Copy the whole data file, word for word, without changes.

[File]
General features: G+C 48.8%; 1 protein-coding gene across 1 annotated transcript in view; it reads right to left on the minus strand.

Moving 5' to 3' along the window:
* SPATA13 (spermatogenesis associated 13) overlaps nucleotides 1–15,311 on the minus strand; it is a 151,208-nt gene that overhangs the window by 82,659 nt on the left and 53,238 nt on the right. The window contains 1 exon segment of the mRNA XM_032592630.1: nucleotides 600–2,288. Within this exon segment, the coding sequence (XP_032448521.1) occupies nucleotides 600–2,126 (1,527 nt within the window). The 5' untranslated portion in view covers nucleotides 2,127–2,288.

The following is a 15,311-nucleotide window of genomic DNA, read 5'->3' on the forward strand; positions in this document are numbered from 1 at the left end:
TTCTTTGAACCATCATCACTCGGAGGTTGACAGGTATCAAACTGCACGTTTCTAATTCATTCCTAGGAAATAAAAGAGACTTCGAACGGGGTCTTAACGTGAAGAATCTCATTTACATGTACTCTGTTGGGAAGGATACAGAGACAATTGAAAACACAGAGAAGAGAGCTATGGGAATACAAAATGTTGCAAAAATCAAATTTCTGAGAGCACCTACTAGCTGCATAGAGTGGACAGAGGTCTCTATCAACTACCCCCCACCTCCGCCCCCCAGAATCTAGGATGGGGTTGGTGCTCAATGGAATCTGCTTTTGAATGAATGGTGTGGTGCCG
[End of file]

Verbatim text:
General features: G+C 48.8%; 1 protein-coding gene across 1 annotated transcript in view; it reads right to left on the minus strand.

Moving 5' to 3' along the window:
* SPATA13 (spermatogenesis associated 13) overlaps nucleotides 1–15,311 on the minus strand; it is a 151,208-nt gene that overhangs the window by 82,659 nt on the left and 53,238 nt on the right. The window contains 1 exon segment of the mRNA XM_032592630.1: nucleotides 600–2,288. Within this exon segment, the coding sequence (XP_032448521.1) occupies nucleotides 600–2,126 (1,527 nt within the window). The 5' untranslated portion in view covers nucleotides 2,127–2,288.

The following is a 15,311-nucleotide window of genomic DNA, read 5'->3' on the forward strand; positions in this document are numbered from 1 at the left end:
TTCTTTGAACCATCATCACTCGGAGGTTGACAGGTATCAAACTGCACGTTTCTAATTCATTCCTAGGAAATAAAAGAGACTTCGAACGGGGTCTTAACGTGAAGAATCTCATTTACATGTACTCTGTTGGGAAGGATACAGAGACAATTGAAAACACAGAGAAGAGAGCTATGGGAATACAAAATGTTGCAAAAATCAAATTTCTGAGAGCACCTACTAGCTGCATAGAGTGGACAGAGGTCTCTATCAACTACCCCCCACCTCCGCCCCCCAGAATCTAGGATGGGGTTGGTGCTCAATGGAATCTGCTTTTGAATGAATGGTGTGGTGCCG